In India, as in many countries around the world, most government jobs are allocated through a system of merit-based exams. Over the past few decades, these exams have become incredibly competitive, at times receiving over 1,000 applications for each vacancy.
Against a backdrop of rising educational attainment, high aspirations, disappointment with private sector opportunities, and a deep unmet need for income security, it is understandable why the demand for public sector employment opportunities is so high.
Yet despite the large footprint that public sector recruitments have in our social, economic and political life, many basic questions about them remain shrouded in mystery. Who applies? Why do they apply? Are these intense levels of competition socially productive, or do they make people worse off? Why are people willing to invest so much in exam preparation? Why are people willing to gamble on such low odds of getting selected?
Our lack of understanding limits our ability to formulate sound labour market policy. As we will see, a large share of college graduates participate in public sector recruitment exams, and candidates for these exams make up a disproportionate share of the overall unemployed population. How can we improve employment outcomes if we do not understand who the unemployed are and how they invest their time?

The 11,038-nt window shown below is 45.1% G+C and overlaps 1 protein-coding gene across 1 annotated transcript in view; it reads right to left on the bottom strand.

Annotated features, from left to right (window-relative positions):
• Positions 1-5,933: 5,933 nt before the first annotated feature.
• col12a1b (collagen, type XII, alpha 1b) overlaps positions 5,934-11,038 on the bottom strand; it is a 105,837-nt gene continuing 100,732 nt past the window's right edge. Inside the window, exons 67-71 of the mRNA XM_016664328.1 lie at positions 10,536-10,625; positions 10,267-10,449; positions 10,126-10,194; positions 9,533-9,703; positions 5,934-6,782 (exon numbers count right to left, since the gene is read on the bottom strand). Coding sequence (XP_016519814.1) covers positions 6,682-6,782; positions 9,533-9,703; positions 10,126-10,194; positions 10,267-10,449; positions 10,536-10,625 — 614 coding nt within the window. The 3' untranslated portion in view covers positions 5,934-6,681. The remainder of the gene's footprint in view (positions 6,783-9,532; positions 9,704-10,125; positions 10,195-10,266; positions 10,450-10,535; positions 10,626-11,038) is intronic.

The main reason for the holes in our understanding is a lack of data. To date, neither private nor public household surveys include questions on whether individuals are preparing for competitive exams; and recruitment agencies have historically been cloistered institutions, understandably concerned about protecting the integrity of the recruitment process. As a result, the crores of candidates preparing for competitive ex- ams around the country remain largely invisible in data, and by extension in policy.
This report attempts to shine a light on this dark corner of the labour market. To do so, the researcher uses several new sources of data. First, he draws on administrative data from a recruitment agency. This data allows us to observe the whole recruitment process for the entire universe of applicants — the first time such data has been made available in the Indian context.
Second, the researcher uses data from a large-scale survey of over 3,000 candidates, which provides information about their investments in exam preparation, their access to resources, their constraints, and their beliefs.
Third, the research collaborators and the researcher conducted interviews and focus groups with candidates to better understand them in their own words. These rich data sources provide new insights into the economic and social life of candidates preparing for competitive exams.
The goal of this report is to demonstrate how both labour market and recruitment policy can be informed by a better understanding of candidate application behaviour. This un- derstanding can, in turn, help us tackle some of the key challenges in the modern Indian labour market — high levels of educated unemployment, a lack of skill development, low levels of female labour force participation, and more.